Let,  Ek = work done against the force used to stop it.


Ek = F x S —- (i)

But retarding force F = ma—–(ii)

Let initial velocity u = v, final velocity v = 0

From III equation of motion

v2 = u2 + 2aS
Applying, 0 = v2 – 2aS (  a is retardation)

2aS = v2

Displacement, S = v2/2a          —- (iii)

Substituting (ii) and (iii) in (i)

Ek = ma x v2/2a   
Ek = 1/2 mv2

Energy can neither be created nor destroyed, but it is transformed from one form to another. Alternatively, whenever energy gets transformed, the total energy remains unchanged.
Proof – Freely falling body
Consider a body of mass m falls from a point A, which is at a height h from the ground as shown in fig.
At A,
Kinetic energy Ek = 0

Potential energy Ep = mgh

Total energy E = Ep + Ek

                        = mgh + 0

                    E  =  mgh

During the fall, the body is at a position B. The body has moved a distance x from A.
At B,
Velocity v2 = u2 + 2as         

Applying, v2 = 0 + 2ax = 2ax

Ek = 1/2 mv2

                  =1/2 m x 2gx

                  = mgx

Potential energy

E p = mg (h – x)

Total energy E = Ep + Ek

                        = mg (h-x) + mgx

= mgh – mgx + mgx

E = mgh

If the body reaches the position C.
At C,       

Potential energy E p = 0   

Velocity of the body C is      v2 = u2 + 2as

 u = 0, a = g, s = h

Applying v2 = 0 + 2gh = 2gh

Kinetic energy Ek = 1/2 mv2   = 1/2x m x 2gh     Ek = mgh

Total energy at C

                       E = E p + E k

                       E = 0 + m g h

                       E = m g h

Thus sum of potential and kinetic energy of freely falling body at all points remains same.

Power :  Power is defined as the rate of doing work or work done per unit time

Power      =          work done/time taken

         P     =            w / t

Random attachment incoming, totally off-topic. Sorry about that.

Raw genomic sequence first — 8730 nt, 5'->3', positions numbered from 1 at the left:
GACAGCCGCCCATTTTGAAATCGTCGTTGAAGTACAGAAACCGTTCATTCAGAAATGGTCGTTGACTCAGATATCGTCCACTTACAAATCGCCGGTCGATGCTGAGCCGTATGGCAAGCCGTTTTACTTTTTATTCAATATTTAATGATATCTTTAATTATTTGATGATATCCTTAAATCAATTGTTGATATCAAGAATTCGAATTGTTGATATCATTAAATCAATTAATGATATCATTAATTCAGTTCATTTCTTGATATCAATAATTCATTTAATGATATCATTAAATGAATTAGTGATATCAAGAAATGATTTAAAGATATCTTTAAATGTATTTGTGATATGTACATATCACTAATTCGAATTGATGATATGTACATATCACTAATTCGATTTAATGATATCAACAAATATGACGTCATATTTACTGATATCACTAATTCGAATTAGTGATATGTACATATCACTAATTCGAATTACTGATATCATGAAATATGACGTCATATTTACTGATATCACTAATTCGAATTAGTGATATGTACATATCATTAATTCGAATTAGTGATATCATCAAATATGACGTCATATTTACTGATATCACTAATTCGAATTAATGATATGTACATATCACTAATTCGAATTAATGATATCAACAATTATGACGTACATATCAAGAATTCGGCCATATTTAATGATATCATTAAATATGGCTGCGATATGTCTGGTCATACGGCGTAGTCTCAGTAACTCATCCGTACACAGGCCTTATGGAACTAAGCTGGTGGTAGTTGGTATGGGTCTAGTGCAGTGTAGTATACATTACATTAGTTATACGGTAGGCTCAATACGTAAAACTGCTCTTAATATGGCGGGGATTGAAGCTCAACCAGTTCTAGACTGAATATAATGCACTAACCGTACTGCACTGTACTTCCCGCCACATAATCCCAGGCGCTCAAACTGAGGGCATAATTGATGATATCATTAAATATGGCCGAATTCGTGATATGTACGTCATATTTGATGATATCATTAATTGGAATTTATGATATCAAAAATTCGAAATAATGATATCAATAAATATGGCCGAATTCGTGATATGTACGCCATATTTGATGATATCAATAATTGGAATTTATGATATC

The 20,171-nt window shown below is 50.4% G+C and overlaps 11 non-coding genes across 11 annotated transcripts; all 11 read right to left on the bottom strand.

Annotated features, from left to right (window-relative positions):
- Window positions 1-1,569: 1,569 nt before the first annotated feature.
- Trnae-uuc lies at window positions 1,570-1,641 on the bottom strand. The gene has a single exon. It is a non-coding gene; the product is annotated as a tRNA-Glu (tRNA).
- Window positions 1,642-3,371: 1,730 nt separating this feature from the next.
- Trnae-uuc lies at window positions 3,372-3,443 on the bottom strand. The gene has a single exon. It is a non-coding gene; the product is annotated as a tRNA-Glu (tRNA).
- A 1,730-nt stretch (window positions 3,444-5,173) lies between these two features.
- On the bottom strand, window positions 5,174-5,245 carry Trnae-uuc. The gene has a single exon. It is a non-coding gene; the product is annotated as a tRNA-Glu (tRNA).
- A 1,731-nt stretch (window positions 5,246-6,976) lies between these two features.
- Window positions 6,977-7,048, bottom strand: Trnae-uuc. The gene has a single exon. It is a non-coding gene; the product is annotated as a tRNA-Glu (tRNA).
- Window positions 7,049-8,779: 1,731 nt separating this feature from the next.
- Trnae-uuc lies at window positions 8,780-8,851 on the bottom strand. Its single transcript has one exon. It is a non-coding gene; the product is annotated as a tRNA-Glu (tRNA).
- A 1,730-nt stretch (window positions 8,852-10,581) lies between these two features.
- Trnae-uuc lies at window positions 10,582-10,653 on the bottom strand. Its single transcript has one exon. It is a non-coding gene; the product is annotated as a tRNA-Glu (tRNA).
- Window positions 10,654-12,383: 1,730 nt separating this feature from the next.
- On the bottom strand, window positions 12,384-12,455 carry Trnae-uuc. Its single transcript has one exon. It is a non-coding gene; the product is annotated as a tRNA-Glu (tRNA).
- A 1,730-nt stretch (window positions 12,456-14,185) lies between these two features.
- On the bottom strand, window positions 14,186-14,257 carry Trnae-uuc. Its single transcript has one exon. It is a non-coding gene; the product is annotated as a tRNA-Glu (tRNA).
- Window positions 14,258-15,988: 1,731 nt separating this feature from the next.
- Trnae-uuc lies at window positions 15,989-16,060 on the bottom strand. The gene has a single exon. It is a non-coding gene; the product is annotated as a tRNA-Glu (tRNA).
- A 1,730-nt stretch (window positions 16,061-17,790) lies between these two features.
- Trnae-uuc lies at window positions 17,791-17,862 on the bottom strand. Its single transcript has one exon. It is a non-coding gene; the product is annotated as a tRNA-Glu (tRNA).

The unit of power is J/S known as watt, its symbol is W.

1 watt = 1 joule/1 second

1 W = 1 J S -1

1 kilowatt = 1000 watts

1 kW = 1000 W

1 kW = 1000 J /s.

Commercial unit of energy is kilowatt hour

Average power

Work done by a person or  agent may be different at different intervals of time. Therefore the concept of average power is useful. 

We obtain average power by dividing  the total energy consumed by the total time taken.

Example 1.  How much energy will be used when a hundred watt bulb is used for 10 hours?

Energy = 100 watt x 10 hour

           = 1000 w h = 1kw h

I k w h is known as 1 unit.

One kilowatt hour means thousand  watts of power is consumed in one hour.

1 kWh = 1 kW x 1 h

          = 1000 W x 60 x 60 s  

         = 1000 Js-1 x 3600 s

        = 3.6 x 106 J

1 unit = 1 kilowatt hour = 3.6×106 J
Example 1: An electric bulb of 60 W is  used for 6 h per day. Calculate the ‘units’ of energy consumed in one day  by the bulb.
Solution:       Power of electric bulb = 60 W  = 0.06 kW.  Time used, t = 6 h

Energy = power × time taken   = 0.06 kW × 6 h   = 0.36 kW h   = 0.36 ‘units’.

The energy consumed by the bulb is 0.36 ‘units’.

Click here NCERT Solution Work and Energy Class 9th